Malta Citizenship Programme Amendments Expected in 2020

February 15 00:00 2020 by The Editor Print This Article

The Individual Investor Programme Regulations 2014 have been in force for almost 6 years now. Originally met with cynicism, the Maltese citizenship programme has become political football, with political opponents disagreeing with the concept of 'selling' Maltese citizenship while proponents of the IIP highlight the benefits of attracting only reputable business families to Malta (on the strength of world class citizenship due diligence) to contribute, invest, generate international economic activity and connect Malta to the world of international business.
 

Malta IIP Quota soon reached

According to the parliamentary secretary for citizenship and communities Alex Muscat, more than 70 per cent of the Maltese citizenship quota has been reached.

"At this rate, the programme will have been exhausted within months,” he said, pointing out that Prime Minister Robert Abela had already committed himself to retaining it.
Parliamentary Secretary Alex Muscat

Could the Maltese citizenship programme be suspended?

Given the economic success of the programme it is unlikely that any government would completely shut down an investment promotion incentive like this.  Even political opponents to the programme who cite moral objections on the probity of 'selling of passports' claim they would 'abolish the sale of passports' but in the sense of making amendments to the Maltese citizenship programme that make it less like a commercial transaction.  The business lobby the Malta Chamber of Commerce has recently been less cagey about this, withdrawing its outright calls for abolishing the programme.  The Malta Chamber directly acknowledged that the standard of due diligence of the MIIP is recognised internationally but insisted that the programme needs to be less 'sales oriented', probably referring to the often criticised role the prime minister takes attending promotional initiative by the MIIP's Marketing Concessionaire.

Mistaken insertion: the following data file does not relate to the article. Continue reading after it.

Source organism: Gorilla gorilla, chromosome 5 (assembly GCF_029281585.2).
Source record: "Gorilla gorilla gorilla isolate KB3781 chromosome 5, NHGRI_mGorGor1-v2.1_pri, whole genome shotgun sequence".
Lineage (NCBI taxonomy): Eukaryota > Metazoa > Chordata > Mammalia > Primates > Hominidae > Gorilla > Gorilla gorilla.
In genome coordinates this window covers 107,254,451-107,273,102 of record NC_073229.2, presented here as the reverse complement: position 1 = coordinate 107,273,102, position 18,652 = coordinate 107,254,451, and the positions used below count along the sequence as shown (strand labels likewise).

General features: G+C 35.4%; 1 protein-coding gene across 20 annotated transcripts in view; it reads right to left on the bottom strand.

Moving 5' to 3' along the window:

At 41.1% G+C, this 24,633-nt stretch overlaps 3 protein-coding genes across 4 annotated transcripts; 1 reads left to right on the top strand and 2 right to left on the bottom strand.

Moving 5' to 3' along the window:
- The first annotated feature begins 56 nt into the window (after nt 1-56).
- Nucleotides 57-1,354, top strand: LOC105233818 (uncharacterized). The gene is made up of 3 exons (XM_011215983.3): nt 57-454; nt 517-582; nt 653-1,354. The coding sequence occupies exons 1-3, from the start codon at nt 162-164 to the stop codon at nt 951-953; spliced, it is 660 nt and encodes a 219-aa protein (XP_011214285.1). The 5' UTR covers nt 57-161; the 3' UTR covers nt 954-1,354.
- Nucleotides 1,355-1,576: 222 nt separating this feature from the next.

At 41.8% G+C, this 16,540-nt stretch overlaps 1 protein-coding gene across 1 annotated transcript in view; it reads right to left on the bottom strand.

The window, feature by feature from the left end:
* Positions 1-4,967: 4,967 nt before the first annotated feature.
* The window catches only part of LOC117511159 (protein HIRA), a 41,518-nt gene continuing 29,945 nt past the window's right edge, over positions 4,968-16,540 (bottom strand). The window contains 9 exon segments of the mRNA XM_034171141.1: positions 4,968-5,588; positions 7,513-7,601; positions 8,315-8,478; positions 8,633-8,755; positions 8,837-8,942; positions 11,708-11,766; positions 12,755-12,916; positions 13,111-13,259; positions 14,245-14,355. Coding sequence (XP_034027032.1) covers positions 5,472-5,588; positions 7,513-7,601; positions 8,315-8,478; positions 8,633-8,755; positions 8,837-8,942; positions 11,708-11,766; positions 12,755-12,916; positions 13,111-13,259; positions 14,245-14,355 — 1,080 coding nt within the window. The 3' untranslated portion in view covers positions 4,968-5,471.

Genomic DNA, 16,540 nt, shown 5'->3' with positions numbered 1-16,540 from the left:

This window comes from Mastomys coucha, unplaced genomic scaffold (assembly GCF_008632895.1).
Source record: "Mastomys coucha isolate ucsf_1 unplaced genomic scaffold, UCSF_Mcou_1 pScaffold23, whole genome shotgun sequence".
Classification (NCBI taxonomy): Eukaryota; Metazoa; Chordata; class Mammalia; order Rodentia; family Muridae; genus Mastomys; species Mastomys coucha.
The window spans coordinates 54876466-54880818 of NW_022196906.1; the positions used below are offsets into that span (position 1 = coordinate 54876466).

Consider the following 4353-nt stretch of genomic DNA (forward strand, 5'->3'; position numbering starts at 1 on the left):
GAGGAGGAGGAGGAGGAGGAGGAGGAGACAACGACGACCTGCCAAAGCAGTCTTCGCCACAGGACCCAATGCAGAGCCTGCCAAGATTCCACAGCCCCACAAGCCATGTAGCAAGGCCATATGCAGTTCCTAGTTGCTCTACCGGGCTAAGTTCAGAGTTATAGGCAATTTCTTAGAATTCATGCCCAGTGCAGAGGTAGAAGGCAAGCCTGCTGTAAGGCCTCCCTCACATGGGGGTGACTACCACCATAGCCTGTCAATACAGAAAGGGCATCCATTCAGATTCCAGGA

Will the Investment Threshold be Increased?

Currently the one-time non-refundable contribution required is at €650,000 for the main applicant.  It is not excluded that this minimum contribution may be increased.

Residency Requirement

Under the IIP, a successful applicant can't be naturalised as a Maltese citizenship before at least 12 months of residence.  Residence doesn't require physical presence for a full year. However, a residence card must be held for a minimum of 12 months and a sufficient level of integration with Malta, lawyers call this 'the Genuine Link', should be achieved in order to satisfy this requirement.  We asked Maltese citizenship agents, senior lawyer Dr Priscilla Mifsud Parker if this is likely to change. "The residence requirement was introduced to reflect the principle of effective nationality embraced by the Nottebohm Judgement (ICJ 1955) which set a minimum period of 1 year of connection with the country for the new citizenship to be recognised by other states. My experience with investors under the IIP is that investing, doing business in Malta or making Malta one of their preferred global footholds is often sufficient to satisfy this requirement."

Property Investment / Rental Requirements

Mr Muscat recently stated that these thresholds might have made sense when the programme was drafted in 2013 but, in the context of the property boom, which has seen prices soar, there was a case for an upward revision:

"But is a €350,000 property or an expenditure on annual rent of €16,000 – the minimum requirements for IIP applicants – such a big deal nowadays?